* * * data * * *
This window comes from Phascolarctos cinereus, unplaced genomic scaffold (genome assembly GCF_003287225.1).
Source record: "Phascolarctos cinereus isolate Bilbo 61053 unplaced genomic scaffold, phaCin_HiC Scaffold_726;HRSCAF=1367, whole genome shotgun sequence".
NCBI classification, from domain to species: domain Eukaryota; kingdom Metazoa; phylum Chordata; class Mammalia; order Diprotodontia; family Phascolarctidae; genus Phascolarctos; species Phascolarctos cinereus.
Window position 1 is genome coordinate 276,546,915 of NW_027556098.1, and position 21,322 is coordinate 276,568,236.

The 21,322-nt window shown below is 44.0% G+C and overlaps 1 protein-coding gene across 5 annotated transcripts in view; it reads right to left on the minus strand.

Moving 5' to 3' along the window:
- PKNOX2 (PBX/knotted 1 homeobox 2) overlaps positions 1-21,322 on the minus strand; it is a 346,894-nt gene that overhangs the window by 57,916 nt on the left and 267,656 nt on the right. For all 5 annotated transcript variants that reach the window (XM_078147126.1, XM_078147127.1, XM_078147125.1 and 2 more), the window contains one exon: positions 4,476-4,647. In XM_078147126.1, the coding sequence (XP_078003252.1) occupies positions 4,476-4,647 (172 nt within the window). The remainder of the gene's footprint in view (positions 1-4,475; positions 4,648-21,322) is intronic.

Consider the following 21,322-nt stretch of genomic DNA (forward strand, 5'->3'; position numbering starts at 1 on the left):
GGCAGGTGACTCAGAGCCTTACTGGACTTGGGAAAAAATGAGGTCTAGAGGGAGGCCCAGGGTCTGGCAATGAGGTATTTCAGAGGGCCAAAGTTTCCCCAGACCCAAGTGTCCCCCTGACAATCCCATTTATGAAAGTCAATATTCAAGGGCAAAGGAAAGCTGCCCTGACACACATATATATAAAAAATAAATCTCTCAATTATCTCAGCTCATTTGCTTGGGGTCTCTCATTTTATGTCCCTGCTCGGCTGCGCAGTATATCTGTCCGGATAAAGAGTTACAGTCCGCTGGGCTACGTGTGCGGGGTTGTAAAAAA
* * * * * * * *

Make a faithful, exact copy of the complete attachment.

This window comes from Phascolarctos cinereus, unplaced genomic scaffold (genome assembly GCF_003287225.1).
Source record: "Phascolarctos cinereus isolate Bilbo 61053 unplaced genomic scaffold, phaCin_HiC Scaffold_726;HRSCAF=1367, whole genome shotgun sequence".
NCBI classification, from domain to species: domain Eukaryota; kingdom Metazoa; phylum Chordata; class Mammalia; order Diprotodontia; family Phascolarctidae; genus Phascolarctos; species Phascolarctos cinereus.
Window position 1 is genome coordinate 276,546,915 of NW_027556098.1, and position 21,322 is coordinate 276,568,236.

The 21,322-nt window shown below is 44.0% G+C and overlaps 1 protein-coding gene across 5 annotated transcripts in view; it reads right to left on the minus strand.

Moving 5' to 3' along the window:
- PKNOX2 (PBX/knotted 1 homeobox 2) overlaps positions 1-21,322 on the minus strand; it is a 346,894-nt gene that overhangs the window by 57,916 nt on the left and 267,656 nt on the right. For all 5 annotated transcript variants that reach the window (XM_078147126.1, XM_078147127.1, XM_078147125.1 and 2 more), the window contains one exon: positions 4,476-4,647. In XM_078147126.1, the coding sequence (XP_078003252.1) occupies positions 4,476-4,647 (172 nt within the window). The remainder of the gene's footprint in view (positions 1-4,475; positions 4,648-21,322) is intronic.

Consider the following 21,322-nt stretch of genomic DNA (forward strand, 5'->3'; position numbering starts at 1 on the left):
GGCAGGTGACTCAGAGCCTTACTGGACTTGGGAAAAAATGAGGTCTAGAGGGAGGCCCAGGGTCTGGCAATGAGGTATTTCAGAGGGCCAAAGTTTCCCCAGACCCAAGTGTCCCCCTGACAATCCCATTTATGAAAGTCAATATTCAAGGGCAAAGGAAAGCTGCCCTGACACACATATATATAAAAAATAAATCTCTCAATTATCTCAGCTCATTTGCTTGGGGTCTCTCATTTTATGTCCCTGCTCGGCTGCGCAGTATATCTGTCCGGATAAAGAGTTACAGTCCGCTGGGCTACGTGTGCGGGGTTGTAAAAAA